The negativity of far right political parties, and particularly the British National Party (BNP), towards Islam and Muslims has been reaffirmed in a new report by academics at Nottingham and Salford Universities which was launched at Chatham House on 8 March 2012. Distributed by Searchlight Educational Trust, it is available online at:
The research for Matthew Goodwin and Jocelyn Evans, From Voting to Violence? Far Right Extremism in Britain was funded by the British Academy. It is based on online interviews with 2,152 supporters of far right parties pre-screened from YouGov’s panel of 350,000 adults aged 18 and over. Fieldwork was presumably conducted in 2011.
Supporters exhibited a range of attachments to their parties: members, former members, identifiers, voters, and prospective voters. There were 485 supporters of the BNP (formed in 1982) in the sample, 1,505 of the United Kingdom Independence Party (UKIP, 1993), and 210 of the English Defence League (EDL, 2009). Some support overlapped.
74% of BNP supporters and 46% of UKIP supporters cited immigration or Muslims as the most important issue facing Britain today, and a minority (22% and 8% respectively) even suggested that the position of Muslims already in British society was the most significant challenge faced by the country.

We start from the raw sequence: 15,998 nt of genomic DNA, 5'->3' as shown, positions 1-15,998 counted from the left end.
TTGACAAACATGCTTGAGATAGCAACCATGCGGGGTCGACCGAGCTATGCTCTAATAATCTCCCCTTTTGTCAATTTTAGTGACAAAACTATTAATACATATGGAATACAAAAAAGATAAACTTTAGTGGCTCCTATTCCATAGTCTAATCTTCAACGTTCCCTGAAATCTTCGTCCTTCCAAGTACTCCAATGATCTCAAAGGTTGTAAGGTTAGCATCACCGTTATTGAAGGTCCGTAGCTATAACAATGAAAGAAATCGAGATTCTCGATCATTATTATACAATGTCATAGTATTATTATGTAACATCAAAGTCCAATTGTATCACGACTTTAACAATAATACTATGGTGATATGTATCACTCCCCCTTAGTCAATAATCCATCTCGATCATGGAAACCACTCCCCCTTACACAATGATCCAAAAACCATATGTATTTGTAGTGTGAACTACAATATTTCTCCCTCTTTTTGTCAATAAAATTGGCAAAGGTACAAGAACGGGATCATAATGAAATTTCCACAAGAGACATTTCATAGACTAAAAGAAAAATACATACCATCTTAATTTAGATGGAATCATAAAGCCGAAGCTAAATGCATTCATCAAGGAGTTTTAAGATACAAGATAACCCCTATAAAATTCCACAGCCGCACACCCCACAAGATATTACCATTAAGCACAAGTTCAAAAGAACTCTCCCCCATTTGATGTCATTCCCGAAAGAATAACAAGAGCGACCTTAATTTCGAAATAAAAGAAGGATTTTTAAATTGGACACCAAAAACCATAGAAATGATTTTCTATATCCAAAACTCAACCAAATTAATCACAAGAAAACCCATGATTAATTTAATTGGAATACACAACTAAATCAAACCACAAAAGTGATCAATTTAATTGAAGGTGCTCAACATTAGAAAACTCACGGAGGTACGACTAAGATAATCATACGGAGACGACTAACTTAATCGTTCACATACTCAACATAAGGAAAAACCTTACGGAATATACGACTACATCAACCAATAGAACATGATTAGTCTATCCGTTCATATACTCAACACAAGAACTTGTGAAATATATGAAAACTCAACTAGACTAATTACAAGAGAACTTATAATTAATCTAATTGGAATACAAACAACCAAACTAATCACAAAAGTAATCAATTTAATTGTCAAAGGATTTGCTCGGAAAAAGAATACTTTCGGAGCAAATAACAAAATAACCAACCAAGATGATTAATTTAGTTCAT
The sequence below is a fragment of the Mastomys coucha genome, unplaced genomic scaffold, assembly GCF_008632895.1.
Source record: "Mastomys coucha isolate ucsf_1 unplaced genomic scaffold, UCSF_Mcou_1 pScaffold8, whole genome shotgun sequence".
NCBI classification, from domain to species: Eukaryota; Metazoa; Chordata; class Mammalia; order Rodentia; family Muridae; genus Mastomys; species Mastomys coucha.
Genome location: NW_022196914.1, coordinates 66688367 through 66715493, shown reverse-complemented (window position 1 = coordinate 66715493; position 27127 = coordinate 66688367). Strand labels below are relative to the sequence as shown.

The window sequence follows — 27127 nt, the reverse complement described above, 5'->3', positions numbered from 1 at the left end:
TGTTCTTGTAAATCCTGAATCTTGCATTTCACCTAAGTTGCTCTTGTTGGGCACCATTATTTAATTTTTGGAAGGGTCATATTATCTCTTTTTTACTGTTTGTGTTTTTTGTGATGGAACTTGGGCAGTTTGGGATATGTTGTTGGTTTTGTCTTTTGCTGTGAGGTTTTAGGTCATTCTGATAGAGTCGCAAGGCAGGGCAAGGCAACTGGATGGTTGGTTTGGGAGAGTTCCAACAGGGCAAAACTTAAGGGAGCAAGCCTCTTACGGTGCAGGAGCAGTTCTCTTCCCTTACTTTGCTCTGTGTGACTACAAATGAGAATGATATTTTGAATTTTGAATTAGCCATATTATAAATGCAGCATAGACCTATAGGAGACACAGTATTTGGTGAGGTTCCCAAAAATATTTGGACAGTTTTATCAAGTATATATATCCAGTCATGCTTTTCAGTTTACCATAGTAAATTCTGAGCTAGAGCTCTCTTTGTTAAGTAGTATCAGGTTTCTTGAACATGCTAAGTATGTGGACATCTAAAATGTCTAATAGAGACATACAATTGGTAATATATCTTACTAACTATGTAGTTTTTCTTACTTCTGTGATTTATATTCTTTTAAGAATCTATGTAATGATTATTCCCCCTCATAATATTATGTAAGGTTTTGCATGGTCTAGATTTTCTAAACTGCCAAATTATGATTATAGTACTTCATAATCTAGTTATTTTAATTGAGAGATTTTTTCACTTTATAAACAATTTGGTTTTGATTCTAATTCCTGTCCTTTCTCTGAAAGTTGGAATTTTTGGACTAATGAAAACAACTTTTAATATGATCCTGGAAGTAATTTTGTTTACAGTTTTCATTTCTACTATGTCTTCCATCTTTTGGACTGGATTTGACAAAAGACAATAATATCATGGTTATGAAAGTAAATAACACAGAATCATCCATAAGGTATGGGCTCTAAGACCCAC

88% of BNP and 85% of UKIP supporters disagreed with the statement that Islam did not pose a serious danger to Western civilization; just 7% and 9% agreed. In the case of the BNP, core supporters (members and identifiers) felt more strongly about this than those on the periphery (voters or potential voters), but the distinction did not hold true for UKIP.
92% of BNP and 84% of UKIP followers said that they would be bothered by the prospect of a mosque being built in their community, considerably more than the 55% recorded by the British Social Attitudes Survey in 2008. Again, BNP’s core supporters were especially concerned.
Perhaps the most worrying finding of all was that 92% of BNP and 75% of UKIP supporters felt that violence between different ethnic, racial or religious groups in Britain is largely inevitable, with the core of both parties most likely to agree with this forecast.
Although far right parties often try to galvanize public hostility towards minorities by emphasizing Christian themes, respondents to this poll were not unduly religious relative to the population as a whole. The proportion professing no religion was 46% for BNP, 42% for EDL, and 39% for UKIP supporters. However, there were fewer non-Christians in the sample than the norm.
The number of EDL interviewees in this survey was small. Therefore, BRIN readers might like to be reminded of our coverage of another investigation of EDL supporters at: